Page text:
Selfishly, I wanted something that I could eat too, and after a bit of brain-wracking, I decided to go with a rainbow layer cake, that wouldn't be obvious until the cake was cut, since Miss P likes surprises, and I iced it with seven-minute frosting, as it's dairy free.

I went with four layers, each a 2 egg Victoria sponge mix, and used food colouring paste to get the colours nice and bright. Mr E was forbidden from licking the bowls or eating the cake trimmings to prevent him from bouncing off the walls!

And in the end, my 'seven minute' frosting took about 14 minutes to get it to the correct consistency. But it got there in the end, which is the important bit!

I made a fondant hen decoration for the top, with some orange, brown and yellow fondant which I decorated with some writing icing.

Now... if you're not easily offended, then feel free to follow this link to see the finished cake. Look closely and you'll see why I thought it might be a little too risqué for everyone!

And I even gave a DIY makeover to a stray Easter chicken to perch on top.

Here's a cross section of the finished cake. Thankfully despite all the colouring, it still tasted delicious, and went down a treat with everyone - especially after some rather potent cocktails.

Thursday, 24 May 2012


Anyone fancy taking part in a Makey-Cakey Birthday Surprise Ingredient Swap?

Ingredients! (Although not very exciting or swappable ones)
Cake (not that it probably needed a caption)
I think it could be fun...

My cunning plan is as follows

1) Anyone that wants to participate adds a comment to this post between now and the 1st June

2) On 1st June, I will randomly pair people up and post the pairings

3) Everyone contacts their paired partner, has a quick chat, exchanges addresses, flags up any allergies etc.

4) Everyone then goes out and buys a lovely little surprise ingredient (of a Cakey nature of course) and posts it to their partner.

5) Once you receive your ingredient, thank your partner profusely and get baking!

6) Photograph your creation, and if you blog, send me the link. If you don't - fear not, you can still join in - just send me a picture - by the 22nd July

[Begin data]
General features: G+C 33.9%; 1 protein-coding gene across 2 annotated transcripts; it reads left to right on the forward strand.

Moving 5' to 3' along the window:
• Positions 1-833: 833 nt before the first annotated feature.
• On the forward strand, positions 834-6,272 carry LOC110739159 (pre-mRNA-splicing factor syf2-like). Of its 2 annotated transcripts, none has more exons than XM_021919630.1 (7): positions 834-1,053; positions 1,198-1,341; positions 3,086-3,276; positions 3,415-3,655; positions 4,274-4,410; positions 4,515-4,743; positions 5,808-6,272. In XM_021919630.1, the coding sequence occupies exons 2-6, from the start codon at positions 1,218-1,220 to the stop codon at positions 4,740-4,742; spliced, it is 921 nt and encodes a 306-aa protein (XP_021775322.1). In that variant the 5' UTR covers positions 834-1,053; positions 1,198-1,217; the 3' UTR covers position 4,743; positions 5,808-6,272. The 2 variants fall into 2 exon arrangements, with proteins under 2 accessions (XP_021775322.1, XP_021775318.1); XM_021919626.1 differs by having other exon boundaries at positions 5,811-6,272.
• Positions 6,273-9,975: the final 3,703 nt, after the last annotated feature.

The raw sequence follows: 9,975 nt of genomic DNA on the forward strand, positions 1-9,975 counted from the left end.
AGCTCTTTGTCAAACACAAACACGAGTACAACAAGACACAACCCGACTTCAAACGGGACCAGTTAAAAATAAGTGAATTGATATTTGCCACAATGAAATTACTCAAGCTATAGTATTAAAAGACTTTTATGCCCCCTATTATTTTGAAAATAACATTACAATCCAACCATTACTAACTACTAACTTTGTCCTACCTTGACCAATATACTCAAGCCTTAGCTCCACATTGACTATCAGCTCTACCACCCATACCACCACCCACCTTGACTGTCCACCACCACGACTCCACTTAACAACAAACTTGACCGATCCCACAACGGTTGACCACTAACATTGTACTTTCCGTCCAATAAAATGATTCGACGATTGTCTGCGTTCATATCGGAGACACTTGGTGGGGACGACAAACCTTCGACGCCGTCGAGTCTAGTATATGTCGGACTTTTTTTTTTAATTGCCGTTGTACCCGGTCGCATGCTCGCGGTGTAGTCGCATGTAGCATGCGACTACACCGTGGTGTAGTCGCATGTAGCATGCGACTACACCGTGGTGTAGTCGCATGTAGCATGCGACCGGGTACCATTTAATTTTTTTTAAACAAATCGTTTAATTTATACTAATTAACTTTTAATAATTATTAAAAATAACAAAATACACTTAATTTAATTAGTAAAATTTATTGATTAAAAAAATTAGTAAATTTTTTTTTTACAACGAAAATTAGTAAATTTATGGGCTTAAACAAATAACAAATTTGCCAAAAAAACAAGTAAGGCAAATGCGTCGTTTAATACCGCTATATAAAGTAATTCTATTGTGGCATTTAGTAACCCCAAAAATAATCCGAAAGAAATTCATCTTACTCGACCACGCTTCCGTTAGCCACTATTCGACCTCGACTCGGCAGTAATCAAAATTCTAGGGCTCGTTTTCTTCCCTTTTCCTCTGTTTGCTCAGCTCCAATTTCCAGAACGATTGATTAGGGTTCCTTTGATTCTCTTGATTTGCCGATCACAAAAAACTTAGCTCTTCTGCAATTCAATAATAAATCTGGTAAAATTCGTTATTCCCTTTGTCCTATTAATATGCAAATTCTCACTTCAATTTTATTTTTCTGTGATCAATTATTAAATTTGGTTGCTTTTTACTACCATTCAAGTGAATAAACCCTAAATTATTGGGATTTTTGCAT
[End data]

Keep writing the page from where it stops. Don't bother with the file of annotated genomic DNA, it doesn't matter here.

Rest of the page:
7) I'll post a roundup of all the sure-to-be-delicious-and-beautiful bakes on 23rd July - my birthday - as a distraction from the distressing fact that I'll be 30!

Hopefully someone will take me up on this idea - since it's not something I can do on my own!!!!
Getting post is fun. Surprises are exciting. Baking ingredients are lovely. Combining all three should guarantee a fun, exciting and lovely package arriving through your letterbox.

Wednesday, 23 May 2012

Random Recipes No. 16 - Fruit Cocktail and Muesli Cake

Reading the title of this post, you might be forgiven for thinking that the randomness referred to is the choice of ingredients!

However this concoction, believe it or not, came from a recipe book, and the randomness instead describes the method of selection of said recipe. The monthly Random Recipes challenge is hosted by Dom at Belleau Kitchen, who this month felt sorry for those poor recipes at the start and finish of books that are often overlooked. He asked us to randomly choose a cookbook from our libraries, then cook either the first or last recipe.

Since it is the 16th RR challenge, I decided to pick the 16th book on my shelf which turned out to be 'Waste Not Want Not' by Patrik Beer and Gunter Jaros.

The first recipe was for a ketchup based BBQ sauce, and I'm really not a ketchup fan, so I decided to go for the last one instead, on p246 - and found myself making "Muesli Cake" with the slightly cryptic subheading 'My first cake'.

This most definitely isn't my first cake, but it is easy, quick and tasty. It makes use of some store cupboard basics - tinned fruit cocktail, and muesli, which I'd certainly never have thought to combine in a cake before!

We ate it for tea on Saturday. Yep - you read that correctly. No main course. Just pud! We'd had a fantastic lunch cooked and hosted by the lovely P&P, so were still feeling fairly full. And we told ourselves that since it had lots of oats in it, it was almost healthy, right? (Note, just to clarify, Mini-M did NOT have this for her dinner - she had a proper tea with no fruit cocktail cake in sight!) We ate it as a slightly guilty pleasure after she had gone to bed.

As usual, I didn't have the right ingredients - no muesli, but I did have crunchy cereal, so I used that and reduced the sugar as it is already sweetened. Also (big confession) I couldn't find my scales - a temporary state of affairs thankfully that has now been remedied - so I just guessed. Bad me. They are probably the two main reasons that the picture in the book is of a kind of crumbly cake, with the instruction to alternate layers of fruit and muesli mix, and I instead ended up mixing it all together to make a more 'cake' cake. Still tasty though - phew!

Right - on to the recipe...

Fruit Cocktail Tropical Crunch Cake (Serves 4)

  • 150g Tropical Crunch Cereal - or Muesli if you will